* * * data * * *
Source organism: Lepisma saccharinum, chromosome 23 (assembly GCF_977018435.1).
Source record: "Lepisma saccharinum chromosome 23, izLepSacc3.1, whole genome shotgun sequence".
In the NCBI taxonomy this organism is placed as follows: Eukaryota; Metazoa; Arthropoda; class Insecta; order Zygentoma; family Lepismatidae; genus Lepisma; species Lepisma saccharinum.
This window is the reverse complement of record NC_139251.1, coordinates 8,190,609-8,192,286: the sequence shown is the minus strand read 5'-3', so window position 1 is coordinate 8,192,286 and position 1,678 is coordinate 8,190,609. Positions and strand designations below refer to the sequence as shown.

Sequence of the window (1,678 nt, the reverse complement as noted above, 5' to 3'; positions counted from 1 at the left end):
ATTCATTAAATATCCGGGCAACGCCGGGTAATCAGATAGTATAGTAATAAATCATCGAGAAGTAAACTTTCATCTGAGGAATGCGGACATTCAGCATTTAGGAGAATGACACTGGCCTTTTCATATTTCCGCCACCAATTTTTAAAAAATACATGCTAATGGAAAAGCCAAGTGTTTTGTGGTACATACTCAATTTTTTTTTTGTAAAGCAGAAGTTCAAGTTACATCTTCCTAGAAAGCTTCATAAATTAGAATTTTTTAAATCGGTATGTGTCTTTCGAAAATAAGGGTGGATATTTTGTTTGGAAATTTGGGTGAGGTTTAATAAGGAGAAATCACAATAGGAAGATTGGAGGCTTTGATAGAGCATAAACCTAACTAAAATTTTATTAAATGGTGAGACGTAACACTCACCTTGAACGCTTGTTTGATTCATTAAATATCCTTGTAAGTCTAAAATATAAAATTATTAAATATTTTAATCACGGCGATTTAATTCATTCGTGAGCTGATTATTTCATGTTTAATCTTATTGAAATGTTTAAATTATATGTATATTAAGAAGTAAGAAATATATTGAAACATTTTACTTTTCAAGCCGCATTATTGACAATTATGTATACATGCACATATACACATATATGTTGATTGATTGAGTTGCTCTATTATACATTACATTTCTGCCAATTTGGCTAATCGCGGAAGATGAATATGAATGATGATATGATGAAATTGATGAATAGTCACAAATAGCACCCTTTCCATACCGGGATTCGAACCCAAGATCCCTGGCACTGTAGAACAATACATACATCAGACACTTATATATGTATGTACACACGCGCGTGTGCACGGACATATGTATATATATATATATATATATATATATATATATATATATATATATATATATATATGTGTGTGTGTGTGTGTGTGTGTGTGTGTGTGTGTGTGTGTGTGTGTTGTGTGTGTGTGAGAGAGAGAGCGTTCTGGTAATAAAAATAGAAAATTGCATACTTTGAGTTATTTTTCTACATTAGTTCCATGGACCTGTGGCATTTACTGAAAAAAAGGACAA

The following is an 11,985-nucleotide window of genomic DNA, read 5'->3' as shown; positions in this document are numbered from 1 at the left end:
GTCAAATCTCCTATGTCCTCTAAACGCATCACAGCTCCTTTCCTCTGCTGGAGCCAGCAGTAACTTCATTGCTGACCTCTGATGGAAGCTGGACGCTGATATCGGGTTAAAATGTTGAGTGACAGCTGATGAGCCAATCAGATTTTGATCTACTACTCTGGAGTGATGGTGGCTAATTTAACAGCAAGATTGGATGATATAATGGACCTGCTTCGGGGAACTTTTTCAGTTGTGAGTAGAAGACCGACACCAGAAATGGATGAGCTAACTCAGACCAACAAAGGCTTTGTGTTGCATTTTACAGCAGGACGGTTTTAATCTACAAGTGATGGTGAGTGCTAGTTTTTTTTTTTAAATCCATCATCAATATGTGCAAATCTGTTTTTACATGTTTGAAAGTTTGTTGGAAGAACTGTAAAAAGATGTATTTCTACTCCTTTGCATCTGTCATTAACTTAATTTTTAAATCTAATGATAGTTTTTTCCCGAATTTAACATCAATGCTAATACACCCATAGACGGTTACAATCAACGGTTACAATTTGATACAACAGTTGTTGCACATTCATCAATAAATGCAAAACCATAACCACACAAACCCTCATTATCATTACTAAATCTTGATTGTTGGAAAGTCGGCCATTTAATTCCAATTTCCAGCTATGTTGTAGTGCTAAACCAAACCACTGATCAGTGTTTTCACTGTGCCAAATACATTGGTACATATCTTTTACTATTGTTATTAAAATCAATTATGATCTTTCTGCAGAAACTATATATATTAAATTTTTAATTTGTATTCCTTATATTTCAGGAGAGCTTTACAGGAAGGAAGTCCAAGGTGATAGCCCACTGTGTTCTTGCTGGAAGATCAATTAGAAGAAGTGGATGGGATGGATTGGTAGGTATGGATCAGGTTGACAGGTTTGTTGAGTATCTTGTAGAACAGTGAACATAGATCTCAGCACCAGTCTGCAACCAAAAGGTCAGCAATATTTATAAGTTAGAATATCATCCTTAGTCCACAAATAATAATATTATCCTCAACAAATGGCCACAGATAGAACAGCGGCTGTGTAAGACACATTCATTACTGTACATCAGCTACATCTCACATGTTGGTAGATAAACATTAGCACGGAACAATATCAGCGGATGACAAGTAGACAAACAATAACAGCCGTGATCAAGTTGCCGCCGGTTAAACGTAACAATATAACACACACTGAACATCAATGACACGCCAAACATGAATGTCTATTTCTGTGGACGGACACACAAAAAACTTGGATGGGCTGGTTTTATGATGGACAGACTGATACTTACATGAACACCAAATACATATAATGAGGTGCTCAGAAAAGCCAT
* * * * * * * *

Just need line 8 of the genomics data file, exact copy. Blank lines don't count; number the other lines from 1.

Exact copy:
GTCAAATCTCCTATGTCCTCTAAACGCATCACAGCTCCTTTCCTCTGCTGGAGCCAGCAGTAACTTCATTGCTGACCTCTGATGGAAGCTGGACGCTGATATCGGGTTAAAATGTTGAGTGACAGCTGATGAGCCAATCAGATTTTGATCTACTACTCTGGAGTGATGGTGGCTAATTTAACAGCAAGATTGGATGATATAATGGACCTGCTTCGGGGAACTTTTTCAGTTGTGAGTAGAAGACCGACACCAGAAATGGATGAGCTAACTCAGACCAACAAAGGCTTTGTGTTGCATTTTACAGCAGGACGGTTTTAATCTACAAGTGATGGTGAGTGCTAGTTTTTTTTTTTAAATCCATCATCAATATGTGCAAATCTGTTTTTACATGTTTGAAAGTTTGTTGGAAGAACTGTAAAAAGATGTATTTCTACTCCTTTGCATCTGTCATTAACTTAATTTTTAAATCTAATGATAGTTTTTTCCCGAATTTAACATCAATGCTAATACACCCATAGACGGTTACAATCAACGGTTACAATTTGATACAACAGTTGTTGCACATTCATCAATAAATGCAAAACCATAACCACACAAACCCTCATTATCATTACTAAATCTTGATTGTTGGAAAGTCGGCCATTTAATTCCAATTTCCAGCTATGTTGTAGTGCTAAACCAAACCACTGATCAGTGTTTTCACTGTGCCAAATACATTGGTACATATCTTTTACTATTGTTATTAAAATCAATTATGATCTTTCTGCAGAAACTATATATATTAAATTTTTAATTTGTATTCCTTATATTTCAGGAGAGCTTTACAGGAAGGAAGTCCAAGGTGATAGCCCACTGTGTTCTTGCTGGAAGATCAATTAGAAGAAGTGGATGGGATGGATTGGTAGGTATGGATCAGGTTGACAGGTTTGTTGAGTATCTTGTAGAACAGTGAACATAGATCTCAGCACCAGTCTGCAACCAAAAGGTCAGCAATATTTATAAGTTAGAATATCATCCTTAGTCCACAAATAATAATATTATCCTCAACAAATGGCCACAGATAGAACAGCGGCTGTGTAAGACACATTCATTACTGTACATCAGCTACATCTCACATGTTGGTAGATAAACATTAGCACGGAACAATATCAGCGGATGACAAGTAGACAAACAATAACAGCCGTGATCAAGTTGCCGCCGGTTAAACGTAACAATATAACACACACTGAACATCAATGACACGCCAAACATGAATGTCTATTTCTGTGGACGGACACACAAAAAACTTGGATGGGCTGGTTTTATGATGGACAGACTGATACTTACATGAACACCAAATACATATAATGAGGTGCTCAGAAAAGCCAT